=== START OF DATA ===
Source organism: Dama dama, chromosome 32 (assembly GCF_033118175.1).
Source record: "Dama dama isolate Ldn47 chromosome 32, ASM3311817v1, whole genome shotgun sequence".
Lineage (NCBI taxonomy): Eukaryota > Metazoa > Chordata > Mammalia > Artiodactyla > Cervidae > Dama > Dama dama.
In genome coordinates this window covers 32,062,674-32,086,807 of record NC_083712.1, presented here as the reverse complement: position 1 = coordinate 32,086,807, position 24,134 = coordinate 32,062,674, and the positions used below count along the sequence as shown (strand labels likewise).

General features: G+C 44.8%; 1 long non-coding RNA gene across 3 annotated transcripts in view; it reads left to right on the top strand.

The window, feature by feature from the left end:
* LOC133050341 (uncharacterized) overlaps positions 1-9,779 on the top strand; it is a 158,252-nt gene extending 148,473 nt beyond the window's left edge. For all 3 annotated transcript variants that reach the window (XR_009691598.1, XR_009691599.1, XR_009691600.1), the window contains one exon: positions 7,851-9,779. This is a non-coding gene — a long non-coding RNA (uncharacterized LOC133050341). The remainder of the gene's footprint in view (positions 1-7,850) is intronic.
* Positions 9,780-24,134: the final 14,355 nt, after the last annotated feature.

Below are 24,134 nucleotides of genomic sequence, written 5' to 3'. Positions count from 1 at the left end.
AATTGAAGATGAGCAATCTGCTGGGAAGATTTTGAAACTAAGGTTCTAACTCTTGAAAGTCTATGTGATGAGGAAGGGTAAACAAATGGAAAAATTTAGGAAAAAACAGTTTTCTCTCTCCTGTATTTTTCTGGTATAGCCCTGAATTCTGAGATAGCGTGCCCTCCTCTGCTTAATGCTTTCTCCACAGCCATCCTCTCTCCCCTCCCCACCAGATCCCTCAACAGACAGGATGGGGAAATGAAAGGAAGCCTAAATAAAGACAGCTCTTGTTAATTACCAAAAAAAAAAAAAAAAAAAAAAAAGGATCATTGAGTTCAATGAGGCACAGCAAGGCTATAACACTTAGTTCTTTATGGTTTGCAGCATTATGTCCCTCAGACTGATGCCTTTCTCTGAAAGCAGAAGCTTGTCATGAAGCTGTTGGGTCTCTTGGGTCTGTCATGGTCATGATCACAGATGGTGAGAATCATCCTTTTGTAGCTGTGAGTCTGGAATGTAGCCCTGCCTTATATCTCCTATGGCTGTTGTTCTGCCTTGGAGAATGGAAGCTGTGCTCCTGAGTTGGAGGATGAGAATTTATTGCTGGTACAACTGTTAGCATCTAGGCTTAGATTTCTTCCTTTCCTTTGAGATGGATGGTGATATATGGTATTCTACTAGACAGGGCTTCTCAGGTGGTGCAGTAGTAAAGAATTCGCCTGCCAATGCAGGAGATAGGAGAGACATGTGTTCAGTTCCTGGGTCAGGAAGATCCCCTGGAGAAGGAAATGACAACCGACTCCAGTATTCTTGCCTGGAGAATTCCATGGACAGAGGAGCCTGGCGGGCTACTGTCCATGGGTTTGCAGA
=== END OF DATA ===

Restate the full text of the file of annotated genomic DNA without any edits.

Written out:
Source organism: Dama dama, chromosome 32 (assembly GCF_033118175.1).
Source record: "Dama dama isolate Ldn47 chromosome 32, ASM3311817v1, whole genome shotgun sequence".
Lineage (NCBI taxonomy): Eukaryota > Metazoa > Chordata > Mammalia > Artiodactyla > Cervidae > Dama > Dama dama.
In genome coordinates this window covers 32,062,674-32,086,807 of record NC_083712.1, presented here as the reverse complement: position 1 = coordinate 32,086,807, position 24,134 = coordinate 32,062,674, and the positions used below count along the sequence as shown (strand labels likewise).

General features: G+C 44.8%; 1 long non-coding RNA gene across 3 annotated transcripts in view; it reads left to right on the top strand.

The window, feature by feature from the left end:
* LOC133050341 (uncharacterized) overlaps positions 1-9,779 on the top strand; it is a 158,252-nt gene extending 148,473 nt beyond the window's left edge. For all 3 annotated transcript variants that reach the window (XR_009691598.1, XR_009691599.1, XR_009691600.1), the window contains one exon: positions 7,851-9,779. This is a non-coding gene — a long non-coding RNA (uncharacterized LOC133050341). The remainder of the gene's footprint in view (positions 1-7,850) is intronic.
* Positions 9,780-24,134: the final 14,355 nt, after the last annotated feature.

Below are 24,134 nucleotides of genomic sequence, written 5' to 3'. Positions count from 1 at the left end.
AATTGAAGATGAGCAATCTGCTGGGAAGATTTTGAAACTAAGGTTCTAACTCTTGAAAGTCTATGTGATGAGGAAGGGTAAACAAATGGAAAAATTTAGGAAAAAACAGTTTTCTCTCTCCTGTATTTTTCTGGTATAGCCCTGAATTCTGAGATAGCGTGCCCTCCTCTGCTTAATGCTTTCTCCACAGCCATCCTCTCTCCCCTCCCCACCAGATCCCTCAACAGACAGGATGGGGAAATGAAAGGAAGCCTAAATAAAGACAGCTCTTGTTAATTACCAAAAAAAAAAAAAAAAAAAAAAAAGGATCATTGAGTTCAATGAGGCACAGCAAGGCTATAACACTTAGTTCTTTATGGTTTGCAGCATTATGTCCCTCAGACTGATGCCTTTCTCTGAAAGCAGAAGCTTGTCATGAAGCTGTTGGGTCTCTTGGGTCTGTCATGGTCATGATCACAGATGGTGAGAATCATCCTTTTGTAGCTGTGAGTCTGGAATGTAGCCCTGCCTTATATCTCCTATGGCTGTTGTTCTGCCTTGGAGAATGGAAGCTGTGCTCCTGAGTTGGAGGATGAGAATTTATTGCTGGTACAACTGTTAGCATCTAGGCTTAGATTTCTTCCTTTCCTTTGAGATGGATGGTGATATATGGTATTCTACTAGACAGGGCTTCTCAGGTGGTGCAGTAGTAAAGAATTCGCCTGCCAATGCAGGAGATAGGAGAGACATGTGTTCAGTTCCTGGGTCAGGAAGATCCCCTGGAGAAGGAAATGACAACCGACTCCAGTATTCTTGCCTGGAGAATTCCATGGACAGAGGAGCCTGGCGGGCTACTGTCCATGGGTTTGCAGA